Buick Reatta Model Overview
Used Buick Reatta
Buick Reatta Questions
1988 Buick Reatta Won't Start
Hello I have a 1988 Buick Reatta that won't start. Every time I have the car towed it warps the frame so it looks like I'm going to have to learn how to do this myself. I'm going to check the distribu...
1990 Reatta Heater Wont Go Off
I HAVE A 1990 REATTA. PROBLEM IS WHEN I TURN ON THE HEATER IT WORK,S BUT WHEN I TURN IT OFF THE BLOWER MOTOR KEEP,S RUNNING. EVEN WHEN THE CAR IS SHUT OFF AND THE KEY,S ARE OUT. I HAVE TO UNPLUG MAIN ...
Abs Light Comes On, Goes Off.
I have a 1989 Buick Reatta. I have always had a problem with the ABS light coming on sometimes. If I turn the innition key to off and then imediately back on while driving it goes off. I've also notic...
My 89' Buick Reatta, The Right Head Lamp When Turning The Lights Off, Won't...
My Drivers side door window only comes down about a quarter of the way. It makes a racheting noise and stops. When I put it back up it makes the same racheting noise and stops. I took off the door pan...
Older Buick Reatta
Buick Reatta Overview
The Buick Reatta should have been sportier than it turned out, and Buick's wavering on how to market this car may have been its death knell. The Reatta lasted from 1988 to 1991 and was originally intended to build upon Buick's resurging performance brands, such as the Regal Grand National and GNX. The Reatta was a sports coupe and convertible that was hand-built and came with signed certification from the assembly supervisors. As a result, not many were made -- only 21,751 overall. Of those, only 2,400 were convertibles, making this a very rare and unique car today.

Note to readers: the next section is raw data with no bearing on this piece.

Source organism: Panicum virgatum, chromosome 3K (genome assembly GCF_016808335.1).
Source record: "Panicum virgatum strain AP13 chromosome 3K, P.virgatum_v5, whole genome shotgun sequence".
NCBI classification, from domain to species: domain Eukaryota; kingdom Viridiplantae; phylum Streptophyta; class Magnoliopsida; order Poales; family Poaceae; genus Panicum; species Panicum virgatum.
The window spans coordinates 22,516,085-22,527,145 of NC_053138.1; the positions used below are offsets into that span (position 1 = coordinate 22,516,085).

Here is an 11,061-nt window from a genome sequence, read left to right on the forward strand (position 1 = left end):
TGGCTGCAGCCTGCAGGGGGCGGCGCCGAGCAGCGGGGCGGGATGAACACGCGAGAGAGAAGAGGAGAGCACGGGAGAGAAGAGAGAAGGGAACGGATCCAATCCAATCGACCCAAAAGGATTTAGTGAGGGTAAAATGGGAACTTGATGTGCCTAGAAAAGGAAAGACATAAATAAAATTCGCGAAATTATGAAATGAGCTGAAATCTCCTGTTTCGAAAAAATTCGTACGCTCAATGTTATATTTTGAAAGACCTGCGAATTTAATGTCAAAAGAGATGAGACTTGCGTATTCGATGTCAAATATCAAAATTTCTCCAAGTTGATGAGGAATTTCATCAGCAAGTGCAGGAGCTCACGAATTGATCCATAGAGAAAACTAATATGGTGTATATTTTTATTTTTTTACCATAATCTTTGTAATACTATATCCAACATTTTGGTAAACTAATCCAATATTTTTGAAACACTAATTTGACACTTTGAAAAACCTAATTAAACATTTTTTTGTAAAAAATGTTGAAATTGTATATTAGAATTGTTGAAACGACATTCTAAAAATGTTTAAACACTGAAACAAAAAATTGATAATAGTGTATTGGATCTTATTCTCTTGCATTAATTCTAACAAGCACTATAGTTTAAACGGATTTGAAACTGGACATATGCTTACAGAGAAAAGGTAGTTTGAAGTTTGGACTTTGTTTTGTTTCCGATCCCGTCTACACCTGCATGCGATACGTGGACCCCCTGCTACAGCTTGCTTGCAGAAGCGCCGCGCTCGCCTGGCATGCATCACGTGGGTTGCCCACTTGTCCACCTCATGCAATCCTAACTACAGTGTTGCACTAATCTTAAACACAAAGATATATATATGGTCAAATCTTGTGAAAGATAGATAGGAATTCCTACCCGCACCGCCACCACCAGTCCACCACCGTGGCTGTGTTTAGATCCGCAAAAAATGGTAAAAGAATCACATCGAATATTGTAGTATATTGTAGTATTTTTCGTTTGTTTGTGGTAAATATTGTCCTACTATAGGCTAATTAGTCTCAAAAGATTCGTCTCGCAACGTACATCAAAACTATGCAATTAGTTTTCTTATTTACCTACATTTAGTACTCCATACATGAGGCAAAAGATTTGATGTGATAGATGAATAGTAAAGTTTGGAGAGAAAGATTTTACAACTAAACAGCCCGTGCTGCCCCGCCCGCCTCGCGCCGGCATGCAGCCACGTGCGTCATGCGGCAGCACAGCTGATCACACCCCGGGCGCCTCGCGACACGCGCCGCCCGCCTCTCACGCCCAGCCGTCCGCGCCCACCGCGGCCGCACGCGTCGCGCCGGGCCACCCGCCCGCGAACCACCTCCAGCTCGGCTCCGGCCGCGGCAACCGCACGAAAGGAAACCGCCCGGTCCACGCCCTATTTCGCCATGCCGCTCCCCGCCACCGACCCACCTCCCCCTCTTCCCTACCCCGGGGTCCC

Buick changed its branding strategy for the Reatta before release, deciding to aim it at a more conservative older audience, which were the traditional Buick customers at the time. It was built on a V platform, which was basically a shorter Rivieria. Though the Reatta housed GM's new 3800 V6, it only hit about 170-hp thanks to its front-wheel drive body, topping out at 125 mph.
The Reatta did feature an independent suspension and ABS brakes, to help improve overall performance, and the first two years of the coupe offered the techno-oriented touchscreen digital display. This computer housed controls for the radio and temperature, and it pointed out diagnostic problems as well. But perhaps because its target audience was an older demographic, this feature only lasted two years.
The Reatta lasted until 1991. It was Buick's most expensive car at the time, but couldn't really find a niche. Younger drivers attracted to its sporty convertible looks were disappointed with its lackluster performance, while older audiences who appreciated conservative performance may have been put off by its sporty looks. Whatever the reason, the Buick Reatta is a rare sight on the road today.